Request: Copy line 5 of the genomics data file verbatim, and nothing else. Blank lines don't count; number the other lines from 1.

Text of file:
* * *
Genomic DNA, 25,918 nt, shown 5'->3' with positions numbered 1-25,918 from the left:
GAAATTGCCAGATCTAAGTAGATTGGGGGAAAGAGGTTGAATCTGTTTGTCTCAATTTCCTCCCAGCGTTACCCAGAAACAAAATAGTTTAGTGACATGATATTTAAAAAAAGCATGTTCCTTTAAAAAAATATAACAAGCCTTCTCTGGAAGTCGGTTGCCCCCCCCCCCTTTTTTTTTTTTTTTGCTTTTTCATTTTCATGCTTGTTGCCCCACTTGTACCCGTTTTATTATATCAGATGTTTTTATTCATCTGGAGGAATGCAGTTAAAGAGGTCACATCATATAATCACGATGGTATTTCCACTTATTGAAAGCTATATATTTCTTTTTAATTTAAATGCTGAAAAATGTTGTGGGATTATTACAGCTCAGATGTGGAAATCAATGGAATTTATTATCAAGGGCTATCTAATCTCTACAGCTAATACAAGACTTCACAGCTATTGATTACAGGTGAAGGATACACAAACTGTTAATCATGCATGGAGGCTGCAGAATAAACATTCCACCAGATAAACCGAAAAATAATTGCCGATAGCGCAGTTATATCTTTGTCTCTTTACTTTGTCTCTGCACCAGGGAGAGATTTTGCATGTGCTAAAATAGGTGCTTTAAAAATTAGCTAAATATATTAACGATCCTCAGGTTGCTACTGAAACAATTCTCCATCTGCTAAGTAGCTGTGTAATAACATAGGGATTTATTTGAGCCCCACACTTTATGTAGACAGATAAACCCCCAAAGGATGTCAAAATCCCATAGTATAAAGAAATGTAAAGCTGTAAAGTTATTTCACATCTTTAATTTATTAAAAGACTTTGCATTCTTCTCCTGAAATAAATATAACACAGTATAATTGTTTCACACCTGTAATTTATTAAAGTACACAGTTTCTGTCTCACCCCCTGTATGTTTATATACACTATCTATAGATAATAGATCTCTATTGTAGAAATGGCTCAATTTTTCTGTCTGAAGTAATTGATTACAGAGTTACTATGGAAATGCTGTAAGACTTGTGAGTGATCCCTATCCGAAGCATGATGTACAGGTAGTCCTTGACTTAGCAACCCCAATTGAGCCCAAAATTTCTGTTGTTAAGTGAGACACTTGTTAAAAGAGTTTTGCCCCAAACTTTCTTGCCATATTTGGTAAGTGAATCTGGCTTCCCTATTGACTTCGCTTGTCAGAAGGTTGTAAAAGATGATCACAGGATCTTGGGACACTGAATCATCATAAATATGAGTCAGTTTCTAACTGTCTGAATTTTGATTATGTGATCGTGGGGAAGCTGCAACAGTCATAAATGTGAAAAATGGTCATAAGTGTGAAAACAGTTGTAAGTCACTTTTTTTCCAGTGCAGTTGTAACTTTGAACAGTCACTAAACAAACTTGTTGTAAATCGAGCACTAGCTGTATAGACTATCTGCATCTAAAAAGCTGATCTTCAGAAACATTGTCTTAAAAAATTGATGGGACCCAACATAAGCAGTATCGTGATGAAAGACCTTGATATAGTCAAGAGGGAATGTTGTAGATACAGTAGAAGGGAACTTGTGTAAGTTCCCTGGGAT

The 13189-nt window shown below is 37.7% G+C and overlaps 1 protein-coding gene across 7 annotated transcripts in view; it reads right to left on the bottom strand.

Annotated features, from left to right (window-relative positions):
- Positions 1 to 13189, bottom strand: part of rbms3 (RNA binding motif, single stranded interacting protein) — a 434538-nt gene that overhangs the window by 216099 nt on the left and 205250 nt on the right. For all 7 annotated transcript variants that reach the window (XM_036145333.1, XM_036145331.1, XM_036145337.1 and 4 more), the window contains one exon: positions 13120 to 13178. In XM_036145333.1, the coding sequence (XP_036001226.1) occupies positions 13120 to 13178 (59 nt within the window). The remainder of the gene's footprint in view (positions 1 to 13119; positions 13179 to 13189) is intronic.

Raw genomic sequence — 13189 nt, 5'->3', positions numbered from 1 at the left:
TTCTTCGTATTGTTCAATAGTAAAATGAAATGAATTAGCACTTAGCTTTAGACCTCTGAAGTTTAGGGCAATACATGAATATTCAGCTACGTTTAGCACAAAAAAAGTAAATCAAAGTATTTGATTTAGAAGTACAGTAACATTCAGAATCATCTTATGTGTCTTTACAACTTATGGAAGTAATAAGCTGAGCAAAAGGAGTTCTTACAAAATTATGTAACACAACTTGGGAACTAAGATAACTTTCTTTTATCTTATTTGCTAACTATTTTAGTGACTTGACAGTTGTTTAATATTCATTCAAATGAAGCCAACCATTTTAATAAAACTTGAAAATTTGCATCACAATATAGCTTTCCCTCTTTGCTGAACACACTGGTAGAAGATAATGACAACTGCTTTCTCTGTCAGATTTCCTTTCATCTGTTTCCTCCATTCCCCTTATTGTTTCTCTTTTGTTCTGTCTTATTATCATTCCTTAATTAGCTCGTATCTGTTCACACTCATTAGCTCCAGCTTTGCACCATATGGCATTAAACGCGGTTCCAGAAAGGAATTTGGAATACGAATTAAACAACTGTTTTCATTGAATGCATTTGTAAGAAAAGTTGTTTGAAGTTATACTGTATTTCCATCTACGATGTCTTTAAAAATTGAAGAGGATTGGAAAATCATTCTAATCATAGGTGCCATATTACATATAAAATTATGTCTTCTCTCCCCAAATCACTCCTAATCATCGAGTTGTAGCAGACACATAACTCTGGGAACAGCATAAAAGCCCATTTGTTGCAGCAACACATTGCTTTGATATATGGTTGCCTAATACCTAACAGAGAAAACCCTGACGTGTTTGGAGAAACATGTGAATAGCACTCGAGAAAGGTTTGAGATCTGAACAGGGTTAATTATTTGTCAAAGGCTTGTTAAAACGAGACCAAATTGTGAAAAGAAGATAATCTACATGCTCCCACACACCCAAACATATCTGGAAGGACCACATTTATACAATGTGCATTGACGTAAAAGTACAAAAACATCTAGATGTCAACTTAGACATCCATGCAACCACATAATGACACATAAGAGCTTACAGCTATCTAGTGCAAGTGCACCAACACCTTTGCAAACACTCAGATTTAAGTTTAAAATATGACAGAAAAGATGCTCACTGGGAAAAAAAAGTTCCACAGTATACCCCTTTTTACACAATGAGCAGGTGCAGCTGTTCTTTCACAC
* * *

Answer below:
- Positions 1 to 13189, bottom strand: part of rbms3 (RNA binding motif, single stranded interacting protein) — a 434538-nt gene that overhangs the window by 216099 nt on the left and 205250 nt on the right. For all 7 annotated transcript variants that reach the window (XM_036145333.1, XM_036145331.1, XM_036145337.1 and 4 more), the window contains one exon: positions 13120 to 13178. In XM_036145333.1, the coding sequence (XP_036001226.1) occupies positions 13120 to 13178 (59 nt within the window). The remainder of the gene's footprint in view (positions 1 to 13119; positions 13179 to 13189) is intronic.